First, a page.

Why Copper Vessels Were Used In India

2016-06-07 09:43:29

Credit: timesalert.com

Credit: timesalert.com

Copper is not a poisonous heavy metal. It is recommend by National Academy of Sciences to eat 700 micrograms of Copper each day. Copper is usually found in meat, lobster, or supplemental vitamins. Drinking from a copper cup won't really affect you too much anyway. 

For thousands of years, the people of India and many other Asian countries have known the benefits of drinking from copper vessels.   According to Ayurveda, water stored in a copper vessel has the ability to balance all the three doshas in your body, (vata, kapha and pitta)and it does so by positively charging the water. The water stored in a copper vessel is known as ‘tamara jal’ and is supposed to be consumed after storing the water in a copper vessel for at least eight hours.

Sudha et al 2012 reported  the antibacterial effect of copper pot against important diarrhoeagenic bacteria, including Vibrio cholerae O1, Shigella flexneri2a, enterotoxigenic Escherichia coli, enteropathogenic E. coliSalmonella enterica Typhi, and SalmonellaParatyphi is reported. When drinking-water (pH 7.83±0.4; source: ground) was contaminated with 500 CFU/mL of the above bacteria and stored in copper pots for 16 hours at room temperature, no bacteria could be recovered on the culture medium. Copper content (177±16 ppb) in water stored in copper pots was well within the permissible limits of the World Health Organization. Copper holds promise as a point-of-use solution for microbial purification of drinking-water, especially in developing countries.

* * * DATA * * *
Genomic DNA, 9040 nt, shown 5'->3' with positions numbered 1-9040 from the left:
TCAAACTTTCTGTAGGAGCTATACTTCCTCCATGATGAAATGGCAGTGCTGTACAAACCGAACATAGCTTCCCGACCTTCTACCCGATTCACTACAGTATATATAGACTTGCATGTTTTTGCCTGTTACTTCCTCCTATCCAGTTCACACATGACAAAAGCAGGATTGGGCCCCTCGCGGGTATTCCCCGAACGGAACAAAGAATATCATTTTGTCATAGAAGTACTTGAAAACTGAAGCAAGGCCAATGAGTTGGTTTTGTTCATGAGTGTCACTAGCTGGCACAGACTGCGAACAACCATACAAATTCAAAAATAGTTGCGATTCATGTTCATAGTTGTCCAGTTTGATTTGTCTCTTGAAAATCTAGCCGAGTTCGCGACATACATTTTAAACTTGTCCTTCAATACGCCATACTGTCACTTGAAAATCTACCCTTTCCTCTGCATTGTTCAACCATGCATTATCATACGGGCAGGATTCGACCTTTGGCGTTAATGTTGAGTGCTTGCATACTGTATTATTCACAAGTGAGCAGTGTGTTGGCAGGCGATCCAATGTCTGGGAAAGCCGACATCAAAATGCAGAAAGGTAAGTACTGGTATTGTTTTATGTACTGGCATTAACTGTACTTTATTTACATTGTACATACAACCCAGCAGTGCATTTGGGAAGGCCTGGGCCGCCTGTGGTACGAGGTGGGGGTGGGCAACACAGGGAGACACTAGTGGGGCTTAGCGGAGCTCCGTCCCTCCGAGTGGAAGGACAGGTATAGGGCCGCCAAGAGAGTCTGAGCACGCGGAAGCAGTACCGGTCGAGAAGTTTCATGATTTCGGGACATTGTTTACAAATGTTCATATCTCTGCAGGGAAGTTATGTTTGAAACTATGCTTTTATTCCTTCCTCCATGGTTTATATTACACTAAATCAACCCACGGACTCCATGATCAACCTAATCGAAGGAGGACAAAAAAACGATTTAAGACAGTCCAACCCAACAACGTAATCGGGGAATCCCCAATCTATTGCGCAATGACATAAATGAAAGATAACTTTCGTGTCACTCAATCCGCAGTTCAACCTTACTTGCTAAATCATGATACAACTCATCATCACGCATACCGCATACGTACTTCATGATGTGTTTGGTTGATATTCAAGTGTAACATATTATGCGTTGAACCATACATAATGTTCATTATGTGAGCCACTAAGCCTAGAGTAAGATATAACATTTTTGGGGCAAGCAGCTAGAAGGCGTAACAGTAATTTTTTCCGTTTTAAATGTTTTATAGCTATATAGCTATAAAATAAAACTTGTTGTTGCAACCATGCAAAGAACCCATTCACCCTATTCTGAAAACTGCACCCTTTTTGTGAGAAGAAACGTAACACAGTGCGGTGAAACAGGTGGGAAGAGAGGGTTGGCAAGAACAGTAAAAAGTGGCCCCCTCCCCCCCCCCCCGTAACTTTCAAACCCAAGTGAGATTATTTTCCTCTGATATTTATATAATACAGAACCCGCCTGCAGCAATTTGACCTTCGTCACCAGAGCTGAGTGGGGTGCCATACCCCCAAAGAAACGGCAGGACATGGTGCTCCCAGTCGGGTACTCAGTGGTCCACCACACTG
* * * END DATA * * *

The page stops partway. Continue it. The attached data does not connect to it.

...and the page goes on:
A study from University of South Carolina researchers explored the purifying power of copper, finding that “Antimicrobial copper surfaces in intensive care units (ICU) kill 97 percent of bacteria that can cause hospital-acquired infections,” resulting in “a 40 percent reduction in the risk of acquiring an infection.”

In another study published in Nature Chemical Biology on 6 June 2016. Copper play  Key role in burning of fat. Copper’s reputation as an essential nutrient for human physiology. A research team led by a scientist at the Department of Energy’s Lawrence Berkeley National Laboratory (Berkeley Lab) and at the University of California, Berkeley, has found that copper plays a key role in metabolizing fat.

Long prized as a malleable, conductive metal used in cookware, electronics, jewelry and plumbing, copper has been gaining increasing attention over the past decade for its role in certain biological functions. It has been known that copper is needed to form red blood cells, absorb iron, develop connective tissue and support the immune system.

Copper is essential for breaking down fat cells so that they can be used for energy. It acts as a regulator. The more copper there is, the more the fat is broken down. We think it would be worthwhile to study whether a deficiency in this nutrient could be linked to obesity and obesity-related diseases

Too much copper can lead to imbalances with other essential minerals, including zinc.

Why do you need copper: Copper is an essential micro-nutrient and plays a role of many things happening inside our body - development of body organs, RBCs, absorption of iron, anti-oxidant defense.

Source: Sudha, V.B. Preethi et al. “Storing Drinking-Water in Copper Pots Kills Contaminating Diarrhoeagenic Bacteria.” Journal of Health, Population, and Nutrition 30.1 (2012): 17–21. Print. quora.com, thehealthsite.com, ishafoundation.org, reuters.com/article/us-copper-antimicrobial-idUSTRE76031820110701